This is the time of year when you can’t listen to the radio or go into a shopping mall without hearing Brenda Lee’s “Rockin’ Around the Christmas Tree,— Jose Feliciano’s “Feliz Navidad— and Paul McCartney’s “Wonderful Christmastime.— That means it’s time to take a look back at what’s happened on the federal budget over the past almost 12 months and think about what’s ahead for the new year that’s only a few weeks away.
[IMGCAP(1)]As I wrote back in October, despite the loud and angry noise some made about it over the past year, the $1.4 trillion fiscal 2009 deficit should be considered an absolute triumph for the federal budget and policymakers. With the very low interest rates set by the Federal Reserve having little effect on economic activity, businesses and consumers not spending, and financial institutions not lending, increased federal spending and reduced taxes, and therefore, a much higher deficit, were the only tools available to deal with the recession — and they were used.
The fact that the White House and Congress were willing to increase the deficit despite the obvious perils involved in doing so should be a point of pride for them and something those of us who observe, analyze and comment on the budget process should readily agree was both economically correct and politically courageous. The nominal record-level red ink might not have been what some preferred, but a deficit of at least that magnitude was what was needed given the economic situation.
At least some of the congratulation policymakers are entitled to receive this year has to be tempered with the notion that spending more and taxing less is always generally easier to do than the opposite. It’s important to keep in mind, however, that none of the votes on the things that raised the deficit were political slam-dunks. To the contrary, in Washington, D.C., governing often takes a back seat to the desire to score partisan victories, and that meant every fiscal policy debate was painstaking and each vote was politically excruciating. Because of that, those who ultimately supported and voted in favor of the fiscal policy put in place deserve credit for doing so.
There were a number of other positive aspects of this year’s budget debate. The most notable are that Congress passed a fiscal 2010 budget resolution and that health care reform is being debated on a pay-as-you-go basis.
The fact that Congress passed a budget resolution this year shouldn’t be noteworthy. After all, there’s a statutory requirement that a budget resolution be adopted every year, so at least in theory, it’s supposed to be routine, except when the budget resolution includes an extraordinary change from current policies.
But budget resolutions are not routine. To the contrary, despite the statutory requirement, Congress has often considered the adoption of a budget resolution to be optional rather than mandatory. This has especially been the case when, like this year, the deficit projected in the resolution makes the vote politically difficult and Members of Congress would prefer not to go on the record in favor of it.
Given the size of the deficit, the adoption of the fiscal 2010 budget resolution on April 29 was impressive. In light of the typical delay in the submission of the Obama budget to Congress because of the transition, the fact that the budget resolution was adopted only two weeks after the April 15 deadline is also newsworthy. That this was the third year in a row a budget resolution was adopted also deserves to be noted.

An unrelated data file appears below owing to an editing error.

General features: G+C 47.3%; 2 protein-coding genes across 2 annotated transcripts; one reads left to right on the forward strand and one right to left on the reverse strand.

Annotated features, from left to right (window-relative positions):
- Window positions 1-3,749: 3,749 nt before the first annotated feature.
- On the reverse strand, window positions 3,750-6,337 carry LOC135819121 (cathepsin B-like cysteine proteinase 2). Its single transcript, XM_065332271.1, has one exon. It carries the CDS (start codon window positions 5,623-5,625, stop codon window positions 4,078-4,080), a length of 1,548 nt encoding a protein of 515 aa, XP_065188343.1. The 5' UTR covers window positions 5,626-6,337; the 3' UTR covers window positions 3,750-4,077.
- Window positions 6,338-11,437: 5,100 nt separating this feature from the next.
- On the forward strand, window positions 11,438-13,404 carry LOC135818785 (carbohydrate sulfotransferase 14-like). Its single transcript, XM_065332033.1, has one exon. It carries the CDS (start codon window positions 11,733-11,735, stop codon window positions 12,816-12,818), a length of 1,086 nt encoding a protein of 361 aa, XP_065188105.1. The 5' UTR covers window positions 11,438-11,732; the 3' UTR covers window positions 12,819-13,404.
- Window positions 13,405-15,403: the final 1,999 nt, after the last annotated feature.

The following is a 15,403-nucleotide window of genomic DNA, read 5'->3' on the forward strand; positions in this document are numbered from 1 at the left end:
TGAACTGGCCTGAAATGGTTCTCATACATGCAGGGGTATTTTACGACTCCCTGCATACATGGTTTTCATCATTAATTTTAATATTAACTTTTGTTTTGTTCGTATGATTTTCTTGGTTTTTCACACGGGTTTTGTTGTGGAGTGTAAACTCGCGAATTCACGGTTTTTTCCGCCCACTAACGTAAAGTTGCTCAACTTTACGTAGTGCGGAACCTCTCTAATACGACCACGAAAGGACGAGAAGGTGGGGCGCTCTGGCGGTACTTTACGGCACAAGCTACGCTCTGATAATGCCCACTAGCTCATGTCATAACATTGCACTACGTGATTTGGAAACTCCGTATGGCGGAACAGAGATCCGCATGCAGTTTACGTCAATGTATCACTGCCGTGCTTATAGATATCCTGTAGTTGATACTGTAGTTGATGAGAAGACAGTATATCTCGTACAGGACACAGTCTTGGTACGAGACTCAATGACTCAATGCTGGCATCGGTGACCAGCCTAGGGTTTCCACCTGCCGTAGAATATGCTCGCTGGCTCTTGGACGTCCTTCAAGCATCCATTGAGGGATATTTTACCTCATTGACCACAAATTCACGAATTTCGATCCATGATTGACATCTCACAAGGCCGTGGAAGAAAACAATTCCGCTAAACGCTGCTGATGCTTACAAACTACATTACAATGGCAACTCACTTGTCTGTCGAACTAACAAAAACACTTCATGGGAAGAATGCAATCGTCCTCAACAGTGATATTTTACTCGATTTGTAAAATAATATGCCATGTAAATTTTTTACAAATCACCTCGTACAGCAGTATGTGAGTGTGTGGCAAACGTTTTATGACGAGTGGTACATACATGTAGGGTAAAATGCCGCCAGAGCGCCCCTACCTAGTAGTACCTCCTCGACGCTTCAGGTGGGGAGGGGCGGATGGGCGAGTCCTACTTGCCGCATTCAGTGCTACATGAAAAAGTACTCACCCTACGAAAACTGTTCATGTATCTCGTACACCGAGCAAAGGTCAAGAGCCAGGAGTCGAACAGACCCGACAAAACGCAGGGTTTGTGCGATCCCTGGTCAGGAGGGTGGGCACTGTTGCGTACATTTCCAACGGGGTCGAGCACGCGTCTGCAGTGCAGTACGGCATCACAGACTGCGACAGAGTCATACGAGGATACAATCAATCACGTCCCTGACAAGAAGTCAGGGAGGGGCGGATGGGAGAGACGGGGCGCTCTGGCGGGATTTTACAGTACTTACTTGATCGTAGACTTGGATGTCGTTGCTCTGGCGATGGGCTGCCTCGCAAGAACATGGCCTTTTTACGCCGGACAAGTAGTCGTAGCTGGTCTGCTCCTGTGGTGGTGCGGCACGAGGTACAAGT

Even if you don’t like or believe the specific spending cuts and revenue increases being discussed as offsets, the fact that health care reform is being conducted on a pay-as-you-go basis is significant and deserving of praise. In fact, compared to practically all of the other major policy changes that have been considered over the past decade — tax cuts, Medicare Part D, economic stimulus bills, bailouts and military and other activities in Iraq and Afghanistan — health care reform is the only one where there has been any insistence that the deficit not be increased. Given the magnitude of what’s being considered, that’s definitely a positive as far as the budget is concerned.
Unfortunately, health care reform also points the way to next year’s budget debate: extreme acrimony bordering on outright hostility at every step in the process, even when the antagonism is based on contradictory and inconsistent statements. For example, the health care reform debate has shown it’s possible to insist the deficit not be increased but also to oppose anything that would make the bill deficit-neutral … and to take great pride in taking both positions.
This likely will manifest itself in the fiscal 2011 budget debate in a number of ways. The most obvious will be that many of those who complained about the deficit this year will be among those who next year most vociferously oppose the proposals to reduce it.
This will be sad because next year may well be one of the best opportunities for Congress and the president to make progress on the deficit for many years to come. Assuming the economy continues to recover, the deficit will likely fall from 2009 to 2010 by $200 billion or more. The baseline will show it falling even further from 2010 to 2011. And with uninterrupted economic growth projected, the White House will likely propose a deficit reduction plan that it has already said will be its primary legislative focus next year.
That could mean that the deficit reduction moon, stars and planets will be in alignment. The question is whether budget and election year politics will allow the new age to begin or whether its arrival will still be pending when the holiday songs begin to play again next year.
Stan Collender is a partner at Qorvis Communications and author of “The Guide to the Federal Budget.— His blog is Capital Gains and Games.